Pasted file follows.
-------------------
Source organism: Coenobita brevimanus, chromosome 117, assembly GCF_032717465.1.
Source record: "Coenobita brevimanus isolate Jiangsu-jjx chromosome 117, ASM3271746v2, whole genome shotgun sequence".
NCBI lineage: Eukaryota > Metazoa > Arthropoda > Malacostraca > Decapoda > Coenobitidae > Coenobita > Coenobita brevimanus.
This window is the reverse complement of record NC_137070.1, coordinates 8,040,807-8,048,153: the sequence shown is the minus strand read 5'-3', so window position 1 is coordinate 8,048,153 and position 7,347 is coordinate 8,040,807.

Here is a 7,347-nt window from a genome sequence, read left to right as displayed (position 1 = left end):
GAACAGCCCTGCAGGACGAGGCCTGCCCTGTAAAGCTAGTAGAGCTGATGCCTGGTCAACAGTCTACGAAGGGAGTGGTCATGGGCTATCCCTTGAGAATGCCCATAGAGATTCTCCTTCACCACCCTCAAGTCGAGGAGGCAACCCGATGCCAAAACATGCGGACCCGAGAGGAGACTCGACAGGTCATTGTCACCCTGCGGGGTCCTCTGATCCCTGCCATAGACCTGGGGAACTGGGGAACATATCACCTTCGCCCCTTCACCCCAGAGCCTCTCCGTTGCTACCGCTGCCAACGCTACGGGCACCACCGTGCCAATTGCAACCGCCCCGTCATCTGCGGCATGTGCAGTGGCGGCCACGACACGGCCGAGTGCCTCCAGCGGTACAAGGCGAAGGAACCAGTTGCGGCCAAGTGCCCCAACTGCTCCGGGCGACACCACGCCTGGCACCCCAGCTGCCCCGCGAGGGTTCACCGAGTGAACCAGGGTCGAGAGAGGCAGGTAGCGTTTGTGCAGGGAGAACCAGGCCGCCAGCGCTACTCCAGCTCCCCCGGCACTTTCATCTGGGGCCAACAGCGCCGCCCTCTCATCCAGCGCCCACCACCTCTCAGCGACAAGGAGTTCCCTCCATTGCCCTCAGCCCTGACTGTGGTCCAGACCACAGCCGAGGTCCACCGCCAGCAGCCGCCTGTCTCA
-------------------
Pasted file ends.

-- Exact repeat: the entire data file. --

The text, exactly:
Source organism: Coenobita brevimanus, chromosome 117, assembly GCF_032717465.1.
Source record: "Coenobita brevimanus isolate Jiangsu-jjx chromosome 117, ASM3271746v2, whole genome shotgun sequence".
NCBI lineage: Eukaryota > Metazoa > Arthropoda > Malacostraca > Decapoda > Coenobitidae > Coenobita > Coenobita brevimanus.
This window is the reverse complement of record NC_137070.1, coordinates 8,040,807-8,048,153: the sequence shown is the minus strand read 5'-3', so window position 1 is coordinate 8,048,153 and position 7,347 is coordinate 8,040,807.

Here is a 7,347-nt window from a genome sequence, read left to right as displayed (position 1 = left end):
GAACAGCCCTGCAGGACGAGGCCTGCCCTGTAAAGCTAGTAGAGCTGATGCCTGGTCAACAGTCTACGAAGGGAGTGGTCATGGGCTATCCCTTGAGAATGCCCATAGAGATTCTCCTTCACCACCCTCAAGTCGAGGAGGCAACCCGATGCCAAAACATGCGGACCCGAGAGGAGACTCGACAGGTCATTGTCACCCTGCGGGGTCCTCTGATCCCTGCCATAGACCTGGGGAACTGGGGAACATATCACCTTCGCCCCTTCACCCCAGAGCCTCTCCGTTGCTACCGCTGCCAACGCTACGGGCACCACCGTGCCAATTGCAACCGCCCCGTCATCTGCGGCATGTGCAGTGGCGGCCACGACACGGCCGAGTGCCTCCAGCGGTACAAGGCGAAGGAACCAGTTGCGGCCAAGTGCCCCAACTGCTCCGGGCGACACCACGCCTGGCACCCCAGCTGCCCCGCGAGGGTTCACCGAGTGAACCAGGGTCGAGAGAGGCAGGTAGCGTTTGTGCAGGGAGAACCAGGCCGCCAGCGCTACTCCAGCTCCCCCGGCACTTTCATCTGGGGCCAACAGCGCCGCCCTCTCATCCAGCGCCCACCACCTCTCAGCGACAAGGAGTTCCCTCCATTGCCCTCAGCCCTGACTGTGGTCCAGACCACAGCCGAGGTCCACCGCCAGCAGCCGCCTGTCTCA